Case summary written by Snazo Tuswa and checked by Jeannique Booysen
In January 2006, the National Health Laboratory Service (“the Plaintiff”) employed Mariana Magdalena Lloyd-Jansen Van Vuuren (“the Defendant”) as a junior registrar. At this time, the parties concluded a written agreement (“the initial agreement”) setting out the terms and conditions of the Defendant’s training and employment. In January 2008, the Defendant was promoted to the position of senior registrar. In April 2010, the Defendant was assigned a new position as a specialist pathologist, and a contract to this effect was concluded between the parties (“the second agreement”). The Defendant then resigned from the employment of the Plaintiff in July 2010.
According to the initial agreement, the Defendant was required to complete her studies for a M.Med degree at the University of the Free State within a period of five years, subject to some supervision and assessment. One of the terms of the initial agreement provided that if the Defendant did not work for the Plaintiff for a period of two years after completion of her training and qualification as a specialist, she would reimburse the Plaintiff for the training costs incurred. The parties quantified the value of the training costs which amount to R 2 000 000.00 (“Two Million Rand”). The Defendant completed her studies and training before the expiry of the stipulated five year period.
The second agreement made no reference to the Defendant’s obligation to work for the Plaintiff for two years or pay the amount of R 2 000 000.00 if she left its employ before the expiry of the stipulated period.
The Plaintiff instituted action claiming the amount R 2 000 000.00 from the Defendant. The Defendant contended that term was contained in the initial agreement and not the second agreement, therefore the term had ceased to be effective. This issue was decided against the Defendant in the Supreme Court Appeal under the case National Health Laboratory Service v Mariana Lloyd van Vuuren (2015) ZASCA 20.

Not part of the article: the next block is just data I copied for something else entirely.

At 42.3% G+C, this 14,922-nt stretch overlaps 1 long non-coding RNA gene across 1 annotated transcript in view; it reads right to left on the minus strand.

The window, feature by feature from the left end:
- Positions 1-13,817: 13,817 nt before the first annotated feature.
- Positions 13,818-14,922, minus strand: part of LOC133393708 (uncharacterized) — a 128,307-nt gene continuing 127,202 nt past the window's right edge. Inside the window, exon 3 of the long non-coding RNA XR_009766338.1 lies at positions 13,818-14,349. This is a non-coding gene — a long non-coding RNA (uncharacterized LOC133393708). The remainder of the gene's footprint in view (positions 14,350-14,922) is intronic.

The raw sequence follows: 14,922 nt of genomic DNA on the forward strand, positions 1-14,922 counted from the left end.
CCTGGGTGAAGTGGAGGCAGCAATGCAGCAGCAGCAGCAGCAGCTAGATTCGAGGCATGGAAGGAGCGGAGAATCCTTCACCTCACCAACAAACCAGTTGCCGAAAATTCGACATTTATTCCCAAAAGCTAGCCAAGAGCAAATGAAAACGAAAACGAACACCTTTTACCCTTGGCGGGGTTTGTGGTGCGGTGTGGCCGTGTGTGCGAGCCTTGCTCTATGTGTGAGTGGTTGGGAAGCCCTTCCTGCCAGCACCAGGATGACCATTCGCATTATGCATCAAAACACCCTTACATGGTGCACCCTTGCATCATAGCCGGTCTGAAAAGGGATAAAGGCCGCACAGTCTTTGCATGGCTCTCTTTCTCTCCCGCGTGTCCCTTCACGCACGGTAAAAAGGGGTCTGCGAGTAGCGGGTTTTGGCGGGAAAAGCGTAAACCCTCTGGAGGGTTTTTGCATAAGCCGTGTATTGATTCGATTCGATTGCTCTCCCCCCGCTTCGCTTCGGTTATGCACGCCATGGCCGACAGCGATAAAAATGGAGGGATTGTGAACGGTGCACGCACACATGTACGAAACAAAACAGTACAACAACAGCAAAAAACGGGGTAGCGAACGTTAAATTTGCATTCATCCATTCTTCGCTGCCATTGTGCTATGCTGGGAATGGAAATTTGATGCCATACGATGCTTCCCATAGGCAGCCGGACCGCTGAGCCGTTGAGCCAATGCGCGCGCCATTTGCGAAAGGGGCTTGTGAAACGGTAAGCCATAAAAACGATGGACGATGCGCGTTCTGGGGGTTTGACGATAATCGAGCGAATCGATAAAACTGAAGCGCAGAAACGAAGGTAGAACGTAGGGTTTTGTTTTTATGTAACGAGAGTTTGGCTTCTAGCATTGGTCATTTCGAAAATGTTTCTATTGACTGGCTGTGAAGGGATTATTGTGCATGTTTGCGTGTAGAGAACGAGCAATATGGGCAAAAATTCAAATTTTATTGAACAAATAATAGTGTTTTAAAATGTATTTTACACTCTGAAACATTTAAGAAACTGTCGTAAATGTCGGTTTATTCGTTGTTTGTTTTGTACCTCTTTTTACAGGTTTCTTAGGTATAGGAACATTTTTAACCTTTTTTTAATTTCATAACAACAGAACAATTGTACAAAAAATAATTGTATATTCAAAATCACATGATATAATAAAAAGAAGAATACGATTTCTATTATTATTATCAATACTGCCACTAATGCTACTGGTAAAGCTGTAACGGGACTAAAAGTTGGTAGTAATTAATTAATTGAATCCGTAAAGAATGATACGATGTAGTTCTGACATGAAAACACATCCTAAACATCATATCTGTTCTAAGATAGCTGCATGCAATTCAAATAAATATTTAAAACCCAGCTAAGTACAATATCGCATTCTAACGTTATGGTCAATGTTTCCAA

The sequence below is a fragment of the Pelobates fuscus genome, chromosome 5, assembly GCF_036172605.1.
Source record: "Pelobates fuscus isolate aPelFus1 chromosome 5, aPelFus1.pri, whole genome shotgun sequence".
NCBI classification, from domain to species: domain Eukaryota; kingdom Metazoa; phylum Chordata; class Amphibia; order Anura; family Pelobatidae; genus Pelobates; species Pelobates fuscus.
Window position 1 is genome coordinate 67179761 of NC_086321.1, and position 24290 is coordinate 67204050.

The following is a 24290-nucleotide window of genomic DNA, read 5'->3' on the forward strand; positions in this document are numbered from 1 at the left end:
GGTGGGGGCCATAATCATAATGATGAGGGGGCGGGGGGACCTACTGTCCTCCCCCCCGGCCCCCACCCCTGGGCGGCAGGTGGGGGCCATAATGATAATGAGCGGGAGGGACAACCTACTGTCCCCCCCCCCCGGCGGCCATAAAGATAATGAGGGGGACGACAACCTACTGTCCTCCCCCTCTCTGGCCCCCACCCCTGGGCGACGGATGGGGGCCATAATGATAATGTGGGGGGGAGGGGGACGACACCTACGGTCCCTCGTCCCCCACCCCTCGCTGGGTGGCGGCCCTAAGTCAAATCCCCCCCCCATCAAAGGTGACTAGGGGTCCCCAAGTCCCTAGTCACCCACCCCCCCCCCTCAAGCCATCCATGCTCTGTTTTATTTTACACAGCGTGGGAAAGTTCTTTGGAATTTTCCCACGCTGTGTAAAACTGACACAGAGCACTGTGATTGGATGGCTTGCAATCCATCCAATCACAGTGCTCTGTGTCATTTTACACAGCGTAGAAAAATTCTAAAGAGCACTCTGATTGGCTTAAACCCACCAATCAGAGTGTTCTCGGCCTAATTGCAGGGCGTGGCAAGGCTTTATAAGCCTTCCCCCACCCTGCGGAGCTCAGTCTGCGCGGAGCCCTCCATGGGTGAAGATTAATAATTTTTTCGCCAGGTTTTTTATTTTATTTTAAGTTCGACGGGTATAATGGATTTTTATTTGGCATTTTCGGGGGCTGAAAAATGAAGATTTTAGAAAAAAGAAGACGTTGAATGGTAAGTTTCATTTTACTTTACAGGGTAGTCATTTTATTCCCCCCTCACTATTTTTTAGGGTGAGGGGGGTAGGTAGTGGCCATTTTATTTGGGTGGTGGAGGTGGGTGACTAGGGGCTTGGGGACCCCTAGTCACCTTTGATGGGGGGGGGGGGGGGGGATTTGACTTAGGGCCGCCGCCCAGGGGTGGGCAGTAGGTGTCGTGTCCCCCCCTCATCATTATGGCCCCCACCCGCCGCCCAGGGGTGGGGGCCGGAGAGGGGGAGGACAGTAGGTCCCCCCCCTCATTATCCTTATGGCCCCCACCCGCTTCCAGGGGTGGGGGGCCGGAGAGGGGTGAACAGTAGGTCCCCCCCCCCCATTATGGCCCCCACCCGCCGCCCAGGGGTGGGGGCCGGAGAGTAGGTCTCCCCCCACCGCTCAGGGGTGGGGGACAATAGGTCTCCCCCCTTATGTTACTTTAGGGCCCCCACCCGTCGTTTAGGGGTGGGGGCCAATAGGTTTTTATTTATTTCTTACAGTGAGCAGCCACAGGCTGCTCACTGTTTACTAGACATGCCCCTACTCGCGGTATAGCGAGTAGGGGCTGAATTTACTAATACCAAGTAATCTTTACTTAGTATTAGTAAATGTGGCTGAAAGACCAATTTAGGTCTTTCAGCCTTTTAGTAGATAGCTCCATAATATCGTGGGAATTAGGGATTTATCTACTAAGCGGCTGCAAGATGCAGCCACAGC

The main issue which the Court was required to consider, is whether or not the damages agreed constitute a penalty alternatively an excessive penalty as contemplated by the provisions of the Conventional Penalties Act 15 of 1962 (“the Act”).
The Court held that, clause 3.4 of the initial agreement is a penalty stipulation as contemplated in Section 1 of the Act. The Court held that, according to clause 3.4 and the definition of a stipulation in the Act, the Plaintiff’s claim is not for damages but it is founded on the penalty.
The Court held that the contract concluded between the Plaintiff and the Defendant is a contract of employment, and clause 3.4 is a ‘training bond”. The Court referred to the Syrex (Pty) Ltd v Ramfolo case, wherein the Court held that;
“…clause 14.7.2 of the contract of employment was introduced as a weapon in terrorem. The clause was inserted to force the Respondent to stay with the Applicant for, at least one year or else face liability of an amount three times her monthly cost to company salary”.
The Court in the abovementioned case, held that the clause was penalty stipulation, and was thus subject to moderation in terms of section 3 of the Act.
The Court held that training bonds in employment contracts are similar to restraint of trade agreements and are therefore subject to moderation by the Court on the basis of reasonableness and fairness.
In evaluating whether a training bond is reasonable and fair, the Court is given a wide discretion based on what is fair and equitable, and may consider any rightful interest of any other parties in exercising such discretion.
The Court held that Section 3 of the Act does not impose a requirement that the penalty stipulation must be grossly excessively disproportionate to the prejudice suffered in order for intervention and moderation to the justified. However, if a Court believes that a penalty provision is disproportionate to the prejudice, then the Court is empowered to reduce it to whatever sum the court, in its discretion, deems appropriate as equitable and fair.
The Court applied the abovementioned principles, and held that it is fair, just and equitable that the penalty stipulation in clause 3.4 of the initial agreement be moderated and reduced, in order to correspond with the actual training costs incurred by the Plaintiff, as proven by way of the common cause facts, and the five months service the defendant rendered to the Plaintiff as a specialist pathologist. Therefore, the Court held that this establishes the penalty at R 1 630 445.00 (One Million, Six Hundred and Thirty Thousand, Four Hundred and Forty-Five Rand).
The Court highlighted the importance of applying the principles of reasonableness, fairness, when considering the moderation of a penalty stipulation in terms of section 3 of the Conventional Penalties Act 15 of 1962.
Training bonds in employment contracts are subject to moderation by the Court on the basis of reasonableness and fairness.
Section 1 of the Conventional Penalties Act 15 of 1962, Section 3 of the Conventional Penalties Act 15 of 1962, training bonds, penalty stipulations, reasonableness, fairness, moderation.